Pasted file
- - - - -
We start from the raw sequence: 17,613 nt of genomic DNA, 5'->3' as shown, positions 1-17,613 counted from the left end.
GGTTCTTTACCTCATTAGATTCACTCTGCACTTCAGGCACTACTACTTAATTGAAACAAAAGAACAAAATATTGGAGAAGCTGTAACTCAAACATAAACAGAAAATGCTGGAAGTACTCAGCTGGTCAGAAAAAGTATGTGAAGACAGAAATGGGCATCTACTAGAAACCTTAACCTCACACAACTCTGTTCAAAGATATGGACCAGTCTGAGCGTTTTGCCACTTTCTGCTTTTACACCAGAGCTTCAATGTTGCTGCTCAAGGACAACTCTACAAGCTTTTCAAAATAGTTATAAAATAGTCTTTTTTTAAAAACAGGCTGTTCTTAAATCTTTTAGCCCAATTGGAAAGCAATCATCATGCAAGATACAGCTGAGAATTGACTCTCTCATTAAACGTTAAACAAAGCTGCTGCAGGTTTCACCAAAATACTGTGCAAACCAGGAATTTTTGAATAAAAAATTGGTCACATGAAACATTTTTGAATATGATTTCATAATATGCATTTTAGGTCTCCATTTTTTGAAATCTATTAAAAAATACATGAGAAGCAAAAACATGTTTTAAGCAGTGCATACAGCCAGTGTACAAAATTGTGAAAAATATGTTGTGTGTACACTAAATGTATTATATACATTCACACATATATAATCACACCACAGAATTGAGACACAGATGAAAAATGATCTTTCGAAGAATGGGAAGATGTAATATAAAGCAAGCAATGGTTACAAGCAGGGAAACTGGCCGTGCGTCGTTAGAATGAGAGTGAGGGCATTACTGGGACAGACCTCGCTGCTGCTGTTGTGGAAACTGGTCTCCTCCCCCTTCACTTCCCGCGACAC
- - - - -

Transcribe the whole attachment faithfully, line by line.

We start from the raw sequence: 17,613 nt of genomic DNA, 5'->3' as shown, positions 1-17,613 counted from the left end.
GGTTCTTTACCTCATTAGATTCACTCTGCACTTCAGGCACTACTACTTAATTGAAACAAAAGAACAAAATATTGGAGAAGCTGTAACTCAAACATAAACAGAAAATGCTGGAAGTACTCAGCTGGTCAGAAAAAGTATGTGAAGACAGAAATGGGCATCTACTAGAAACCTTAACCTCACACAACTCTGTTCAAAGATATGGACCAGTCTGAGCGTTTTGCCACTTTCTGCTTTTACACCAGAGCTTCAATGTTGCTGCTCAAGGACAACTCTACAAGCTTTTCAAAATAGTTATAAAATAGTCTTTTTTTAAAAACAGGCTGTTCTTAAATCTTTTAGCCCAATTGGAAAGCAATCATCATGCAAGATACAGCTGAGAATTGACTCTCTCATTAAACGTTAAACAAAGCTGCTGCAGGTTTCACCAAAATACTGTGCAAACCAGGAATTTTTGAATAAAAAATTGGTCACATGAAACATTTTTGAATATGATTTCATAATATGCATTTTAGGTCTCCATTTTTTGAAATCTATTAAAAAATACATGAGAAGCAAAAACATGTTTTAAGCAGTGCATACAGCCAGTGTACAAAATTGTGAAAAATATGTTGTGTGTACACTAAATGTATTATATACATTCACACATATATAATCACACCACAGAATTGAGACACAGATGAAAAATGATCTTTCGAAGAATGGGAAGATGTAATATAAAGCAAGCAATGGTTACAAGCAGGGAAACTGGCCGTGCGTCGTTAGAATGAGAGTGAGGGCATTACTGGGACAGACCTCGCTGCTGCTGTTGTGGAAACTGGTCTCCTCCCCCTTCACTTCCCGCGACAC